Brian Daniel Carenard, better known by his stage name Saigon, is a rapper and occasional actor. Saigon is currently signed to Suburban Noize Records and Just Blaze‘s Fort Knocks Entertainment record label. After years of delay due to former record label interference, his album The Greatest Story Never Told was released on Suburban Noize Records. He is also known for his appearances in the HBO television series Entourage. In the late 1990s, Brian “Saigon” Carenard was sentenced to jail time at Napanoch’s Eastern Correctional Facility, serving a sentence for first-degree assault after shooting at someone in a bar. While in the recreation yard, Brian met a fellow inmate named Hakim, who rapped and had a reputation for incorporating positive messages, and heavy use of prestigious vocabulary in his rhymes. Carenard would later state that battle rapping with Hakim would help instigate his personal rehabilitation, as he set a course for redemption through hip hop music. While serving time, Brian named himself “Saigon“ after reading Wallace Terry’s book about the Vietnam War. This book helped realign the content and diction in Saigon’s raps, as well as the advice of a prison lifer: “There’s no right way to do wrong.” Saigon was eventually released from prison in 2000 and immediately recorded a few mixtapes, with the goal of obtaining a record contract as a means to release a debut album, which he wanted to be titled “The Greatest Story Never Told.”
With help of underground buzz he garnered over the years, Saigon signed a record deal with Atlantic Records back in 2004. Despite the co-sign from producer Just Blaze and collaborations with several acclaimed rap artists such as Jay-Z, Kanye West and Kool G Rap. Saigon’s record label repeatedly balked at setting a release date for his debut album. Saigon revealed that he realized as early as two months into his deal with Atlantic Records that there were problems. Saigon later recalled how his early excitement when signing to the same label that “had so much history with black music, like Aretha Franklin and Ray Charles“ was quickly dampened when they suggested he record a radio-friendly song with the Miami-based R&B quartet, Pretty Ricky. He also recalled a meeting with an Atlantic executive who told him “We need our three singles, then you can bust your artistic nut on the rest of the album.” Saigon however, wasn’t willing to compromise with this request, and only one year after signing with Atlantic, he hired a lawyer to work out a release from his label.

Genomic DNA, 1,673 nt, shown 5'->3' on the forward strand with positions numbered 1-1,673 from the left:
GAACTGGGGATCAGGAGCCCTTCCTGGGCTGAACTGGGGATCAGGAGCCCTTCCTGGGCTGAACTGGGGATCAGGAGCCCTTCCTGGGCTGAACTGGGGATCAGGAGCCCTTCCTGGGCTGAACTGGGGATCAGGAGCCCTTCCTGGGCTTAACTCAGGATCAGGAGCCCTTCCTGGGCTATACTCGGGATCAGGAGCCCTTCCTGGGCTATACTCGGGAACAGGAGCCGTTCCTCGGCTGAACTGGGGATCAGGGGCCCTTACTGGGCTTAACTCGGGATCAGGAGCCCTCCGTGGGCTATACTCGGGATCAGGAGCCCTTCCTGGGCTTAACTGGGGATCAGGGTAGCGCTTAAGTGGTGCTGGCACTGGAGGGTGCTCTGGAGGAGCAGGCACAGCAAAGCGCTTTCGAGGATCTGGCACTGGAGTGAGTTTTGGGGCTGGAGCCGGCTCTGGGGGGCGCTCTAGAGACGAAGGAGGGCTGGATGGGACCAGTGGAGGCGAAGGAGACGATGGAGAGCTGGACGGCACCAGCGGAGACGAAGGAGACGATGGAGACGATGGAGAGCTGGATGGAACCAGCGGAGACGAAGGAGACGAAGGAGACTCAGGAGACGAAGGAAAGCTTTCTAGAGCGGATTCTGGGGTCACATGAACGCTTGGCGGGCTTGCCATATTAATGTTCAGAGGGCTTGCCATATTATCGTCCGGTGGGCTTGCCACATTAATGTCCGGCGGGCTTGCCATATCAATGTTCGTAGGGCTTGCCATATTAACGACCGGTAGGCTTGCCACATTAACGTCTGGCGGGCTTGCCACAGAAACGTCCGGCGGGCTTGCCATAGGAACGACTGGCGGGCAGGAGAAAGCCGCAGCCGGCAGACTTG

He explained “They signed me knowing the kind of music I was making, but then they try and change the direction.” This however didn’t prompt a break from his record company, as they offered a few stipends, leading him and his fans to believe they’d still eventually put the record out.Saigon later suspected that Atlantic wanted to make sure he didn’t take the material elsewhere and benefit from the buzz he’d created. While caught in this issue with Atlantic, Saigon continued to perform freestyles on hip hop radio shows, release mixtapes, and also continued to write and record The Greatest Story Never Told. Despite not having an official album out, Saigon gradually became somewhat of a high profile hip hop artist, as he appeared on the covers of several magazines and had a recurring role playing himself on the hit HBO show Entourage. Saigon was also being managed by celebrity manager Glenn Toby.